Monday, May 14, 2018

Memorial Stones in the Butterfly Garden

Most churches have a variety of ministries.  Some require lots of human effort:  a soup kitchen or a food pantry, for example.  In my younger years, I'd have said that those ministries that helped people in distress were most important.  But in my later years, I've come to appreciate those ministries that are every bit as necessary, even if they're not the ones that non-believers think of, when they think of the usefulness of church.

Over the past decade, our church's front grassy area has slowly but surely been transformed into a butterfly garden.  Along the way, it's also become an area for memorial stones.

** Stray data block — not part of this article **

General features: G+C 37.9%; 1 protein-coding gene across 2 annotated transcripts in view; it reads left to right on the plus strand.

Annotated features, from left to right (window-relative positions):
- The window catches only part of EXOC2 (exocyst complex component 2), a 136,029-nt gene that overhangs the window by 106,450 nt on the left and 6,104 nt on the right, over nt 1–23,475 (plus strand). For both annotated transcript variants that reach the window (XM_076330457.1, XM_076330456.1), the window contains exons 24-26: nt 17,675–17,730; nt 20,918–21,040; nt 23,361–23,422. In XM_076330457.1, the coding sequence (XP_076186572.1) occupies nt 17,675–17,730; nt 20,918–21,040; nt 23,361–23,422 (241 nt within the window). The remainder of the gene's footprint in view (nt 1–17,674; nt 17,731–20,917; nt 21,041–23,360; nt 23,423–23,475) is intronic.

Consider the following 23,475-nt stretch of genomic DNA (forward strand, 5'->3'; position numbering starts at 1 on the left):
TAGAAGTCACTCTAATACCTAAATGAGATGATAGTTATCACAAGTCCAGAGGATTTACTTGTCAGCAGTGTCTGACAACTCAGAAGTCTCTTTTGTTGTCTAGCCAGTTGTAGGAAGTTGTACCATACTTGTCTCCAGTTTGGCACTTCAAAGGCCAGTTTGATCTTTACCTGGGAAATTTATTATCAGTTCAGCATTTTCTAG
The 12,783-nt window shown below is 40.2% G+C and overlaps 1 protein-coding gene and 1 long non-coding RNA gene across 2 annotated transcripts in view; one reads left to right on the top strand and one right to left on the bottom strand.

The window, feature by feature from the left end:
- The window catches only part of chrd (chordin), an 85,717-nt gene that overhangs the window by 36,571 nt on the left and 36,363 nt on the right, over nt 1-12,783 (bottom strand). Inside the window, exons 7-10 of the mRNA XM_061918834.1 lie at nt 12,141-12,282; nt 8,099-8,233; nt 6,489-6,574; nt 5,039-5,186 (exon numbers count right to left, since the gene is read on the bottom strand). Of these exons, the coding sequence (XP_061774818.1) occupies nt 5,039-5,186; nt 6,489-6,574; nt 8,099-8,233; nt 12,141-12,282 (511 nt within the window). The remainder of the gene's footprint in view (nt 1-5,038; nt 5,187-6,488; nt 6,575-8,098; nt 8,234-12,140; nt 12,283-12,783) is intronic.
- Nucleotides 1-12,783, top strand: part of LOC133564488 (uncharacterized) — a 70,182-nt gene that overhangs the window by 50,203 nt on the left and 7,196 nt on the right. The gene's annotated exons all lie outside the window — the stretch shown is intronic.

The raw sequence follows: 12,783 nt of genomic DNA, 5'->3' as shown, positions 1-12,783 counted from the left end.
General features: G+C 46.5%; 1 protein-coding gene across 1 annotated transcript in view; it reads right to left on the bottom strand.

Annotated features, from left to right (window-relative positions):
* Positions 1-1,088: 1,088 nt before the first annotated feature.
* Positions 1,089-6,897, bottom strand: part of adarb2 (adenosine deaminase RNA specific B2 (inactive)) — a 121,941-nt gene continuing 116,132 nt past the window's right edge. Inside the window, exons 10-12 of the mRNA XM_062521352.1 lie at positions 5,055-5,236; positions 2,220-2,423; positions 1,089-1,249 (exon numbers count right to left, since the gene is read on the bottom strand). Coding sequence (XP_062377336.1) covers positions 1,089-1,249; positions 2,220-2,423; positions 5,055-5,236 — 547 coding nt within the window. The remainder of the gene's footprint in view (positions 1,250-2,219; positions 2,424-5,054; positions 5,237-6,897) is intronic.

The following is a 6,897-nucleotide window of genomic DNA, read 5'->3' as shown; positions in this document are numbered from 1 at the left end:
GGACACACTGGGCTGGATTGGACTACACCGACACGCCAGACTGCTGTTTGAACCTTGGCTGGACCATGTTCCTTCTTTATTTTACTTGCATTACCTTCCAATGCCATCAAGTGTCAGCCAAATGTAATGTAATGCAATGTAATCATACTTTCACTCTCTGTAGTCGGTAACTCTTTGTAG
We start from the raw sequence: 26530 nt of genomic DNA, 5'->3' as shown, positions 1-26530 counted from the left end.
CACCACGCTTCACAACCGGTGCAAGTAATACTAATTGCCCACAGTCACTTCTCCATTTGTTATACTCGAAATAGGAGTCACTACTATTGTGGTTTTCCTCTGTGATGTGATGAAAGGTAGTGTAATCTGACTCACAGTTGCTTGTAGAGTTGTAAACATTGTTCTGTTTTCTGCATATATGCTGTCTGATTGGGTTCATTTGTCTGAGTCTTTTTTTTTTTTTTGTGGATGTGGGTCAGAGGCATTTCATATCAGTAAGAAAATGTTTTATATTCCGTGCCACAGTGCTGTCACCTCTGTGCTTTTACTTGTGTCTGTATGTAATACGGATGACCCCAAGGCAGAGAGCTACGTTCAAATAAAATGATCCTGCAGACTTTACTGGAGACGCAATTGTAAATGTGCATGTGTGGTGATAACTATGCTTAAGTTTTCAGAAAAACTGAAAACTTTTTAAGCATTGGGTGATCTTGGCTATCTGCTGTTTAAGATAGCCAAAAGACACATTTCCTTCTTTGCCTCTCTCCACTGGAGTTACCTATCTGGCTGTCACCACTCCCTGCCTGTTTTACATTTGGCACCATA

When my mother-in-law died in 2005, we were members of a different church.  We knew that she wanted to be cremated, but she hadn't specified what to do with her ashes.  She had talked about having a space in a garden in a Memphis funeral home where people could come visit, but that was prohibitively expensive.

Through the years, my spouse has felt that it was increasingly important for her to have a stone in our church's butterfly garden.  And yesterday, on Mother's Day, the stone was blessed and laid in the garden.  It's near the door that my spouse uses when he arrives for church or choir practice.

I know that many people share the sentiment of my spouse:  everyone deserves a stone to say that they were here and important.  I'm glad that our church can offer a beautiful space for those stones.

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